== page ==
• Margaret Hunter, who was indicted along with her husband, Representative Duncan Hunter, on charges that they misused campaign donations for years, was set to appear in federal court to change her not guilty plea. Experts said her move to change her plea almost certainly means she’s now working with prosecutors. [The San Diego Union-Tribune]
• A Los Angeles County sheriff’s deputy who was shot in a brutal and seemingly random attack at a Jack in the Box in Alhambra has died. [The Los Angeles Times]
• In a report finding that Vallejo police officers acted reasonably in the shooting death of Willie McCoy, an independent use-of-force expert said the officers shot him 55 times in 3.5 seconds. Mr. McCoy had apparently been sleeping in his car at a Taco Bell with a gun in his lap. [The Vallejo Times-Herald]
• After weeks of sharp criticism (most visibly from Steve Lopez, a longtime columnist for The Los Angeles Times), Mayor Eric Garcetti of Los Angeles said he plans to treat the city’s homelessness crisis like a disaster on par with the 1906 Great San Francisco Earthquake. [City News Service]
• And Oakland, Vancouver and Washington, D.C., have already adopted vacancy taxes — penalties for keeping homes empty in tight, expensive housing markets. One council member is suggesting the idea could work in L.A. [Curbed Los Angeles]
• After Facebook declined to remove a doctored video of Speaker Nancy Pelosi, artists posted a fake video of Mark Zuckerberg on Instagram. [The New York Times]
• So, uh, why is it 100 degrees in San Francisco in June? Here’s an explainer. [The New York Times]
• The seventh hole at Pebble Beach Golf Links is the shortest hole most of the world’s best golfers ever play. It’s also gorgeous and wicked. [The New York Times]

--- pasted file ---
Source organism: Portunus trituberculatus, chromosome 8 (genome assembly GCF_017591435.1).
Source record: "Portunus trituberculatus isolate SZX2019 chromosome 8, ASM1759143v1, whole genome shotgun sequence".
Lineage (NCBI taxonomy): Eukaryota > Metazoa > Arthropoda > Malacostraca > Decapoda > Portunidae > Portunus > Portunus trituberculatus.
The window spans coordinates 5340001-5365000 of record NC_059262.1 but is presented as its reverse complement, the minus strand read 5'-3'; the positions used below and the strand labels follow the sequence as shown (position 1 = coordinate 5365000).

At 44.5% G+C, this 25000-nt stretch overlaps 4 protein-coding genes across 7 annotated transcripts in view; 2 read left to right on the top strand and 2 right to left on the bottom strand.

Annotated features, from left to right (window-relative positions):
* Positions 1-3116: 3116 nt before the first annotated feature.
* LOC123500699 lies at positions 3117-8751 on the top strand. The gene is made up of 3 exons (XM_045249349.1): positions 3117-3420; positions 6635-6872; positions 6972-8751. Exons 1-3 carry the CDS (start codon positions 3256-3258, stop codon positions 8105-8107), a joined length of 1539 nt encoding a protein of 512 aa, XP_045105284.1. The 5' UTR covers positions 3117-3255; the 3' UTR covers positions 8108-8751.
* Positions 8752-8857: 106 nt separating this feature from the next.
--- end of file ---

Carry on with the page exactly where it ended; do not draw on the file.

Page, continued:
• “Basketball is my biggest love and I wanted to be out there that night because that’s what I do.” Kevin Durant announced he got surgery to repair his ruptured Achilles’ tendon and it was successful. He’s likely to be out for at least eight months. [The New York Times]
• The Cleveland Cavaliers have hired Lindsay Gottlieb, U.C. Berkeley’s women’s basketball coach, to be an assistant coach. This makes her the first women’s collegiate head coach to join an N.B.A. staff. [ESPN]
And Finally …
Sea Ranch, the modernist coastal utopia in Sonoma County, is contending with climate change — just like other communities in the state.
The thing about Sea Ranch, though, is that one of the nature-forward planned community’s defining design signatures is a lot of wood.
So, as Diana Ketcham reported for The Times, newer residents and the architects of their homes are looking to newer materials, like concrete and cement fiberboard, to preserve the development’s unique feel.
Not familiar with the Sea Ranch? Curbed published this exhaustive oral history earlier this year.
And as a reader emailed me and The Press Democrat reported at the time, none other than Robert Mueller was at one point spotted sporting a Sea Ranch cap, sparking some chatter about the special counsel’s golf game.
California Today goes live at 6:30 a.m. Pacific time weekdays. Tell us what you want to see: CAtoday@nytimes.com. Were you forwarded this email? Sign up for California Today here.
Jill Cowan grew up in Orange County, went to school at U.C. Berkeley and has reported all over the state, including the Bay Area, Bakersfield and Los Angeles — but she always wants to see more. Follow along here or on Twitter, @jillcowan.
California Today is edited by Julie Bloom, who grew up in Los Angeles and graduated from U.C. Berkeley.